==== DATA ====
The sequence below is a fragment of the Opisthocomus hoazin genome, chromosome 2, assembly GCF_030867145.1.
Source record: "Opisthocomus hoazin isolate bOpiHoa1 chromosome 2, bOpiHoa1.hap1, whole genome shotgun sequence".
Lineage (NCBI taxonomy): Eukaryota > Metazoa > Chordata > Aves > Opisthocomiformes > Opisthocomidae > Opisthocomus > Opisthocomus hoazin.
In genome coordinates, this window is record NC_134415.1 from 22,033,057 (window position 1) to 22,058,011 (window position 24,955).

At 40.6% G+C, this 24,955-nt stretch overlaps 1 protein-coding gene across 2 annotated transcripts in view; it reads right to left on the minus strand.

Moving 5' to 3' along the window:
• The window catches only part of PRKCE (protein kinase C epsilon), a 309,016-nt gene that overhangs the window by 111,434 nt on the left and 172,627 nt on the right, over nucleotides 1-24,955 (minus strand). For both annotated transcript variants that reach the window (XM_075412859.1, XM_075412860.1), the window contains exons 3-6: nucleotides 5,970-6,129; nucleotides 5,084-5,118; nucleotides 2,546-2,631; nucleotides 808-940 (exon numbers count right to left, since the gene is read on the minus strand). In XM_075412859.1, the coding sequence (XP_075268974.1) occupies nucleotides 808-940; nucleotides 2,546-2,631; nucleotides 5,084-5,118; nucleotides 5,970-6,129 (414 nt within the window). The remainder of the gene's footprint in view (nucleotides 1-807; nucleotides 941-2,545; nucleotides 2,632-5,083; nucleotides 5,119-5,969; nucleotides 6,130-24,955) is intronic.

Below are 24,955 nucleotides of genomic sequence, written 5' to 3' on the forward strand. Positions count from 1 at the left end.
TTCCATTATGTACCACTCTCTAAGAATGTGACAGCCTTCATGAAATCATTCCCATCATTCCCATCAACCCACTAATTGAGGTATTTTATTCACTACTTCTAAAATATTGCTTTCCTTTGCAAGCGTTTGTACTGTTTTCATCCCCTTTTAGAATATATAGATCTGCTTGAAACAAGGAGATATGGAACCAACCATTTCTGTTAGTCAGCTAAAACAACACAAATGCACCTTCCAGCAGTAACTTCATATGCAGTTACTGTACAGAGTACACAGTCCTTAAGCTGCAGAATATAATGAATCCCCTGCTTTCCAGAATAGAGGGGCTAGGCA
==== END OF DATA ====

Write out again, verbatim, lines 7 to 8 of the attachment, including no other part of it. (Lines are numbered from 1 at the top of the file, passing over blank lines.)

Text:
• The window catches only part of PRKCE (protein kinase C epsilon), a 309,016-nt gene that overhangs the window by 111,434 nt on the left and 172,627 nt on the right, over nucleotides 1-24,955 (minus strand). For both annotated transcript variants that reach the window (XM_075412859.1, XM_075412860.1), the window contains exons 3-6: nucleotides 5,970-6,129; nucleotides 5,084-5,118; nucleotides 2,546-2,631; nucleotides 808-940 (exon numbers count right to left, since the gene is read on the minus strand). In XM_075412859.1, the coding sequence (XP_075268974.1) occupies nucleotides 808-940; nucleotides 2,546-2,631; nucleotides 5,084-5,118; nucleotides 5,970-6,129 (414 nt within the window). The remainder of the gene's footprint in view (nucleotides 1-807; nucleotides 941-2,545; nucleotides 2,632-5,083; nucleotides 5,119-5,969; nucleotides 6,130-24,955) is intronic.

Below are 24,955 nucleotides of genomic sequence, written 5' to 3' on the forward strand. Positions count from 1 at the left end.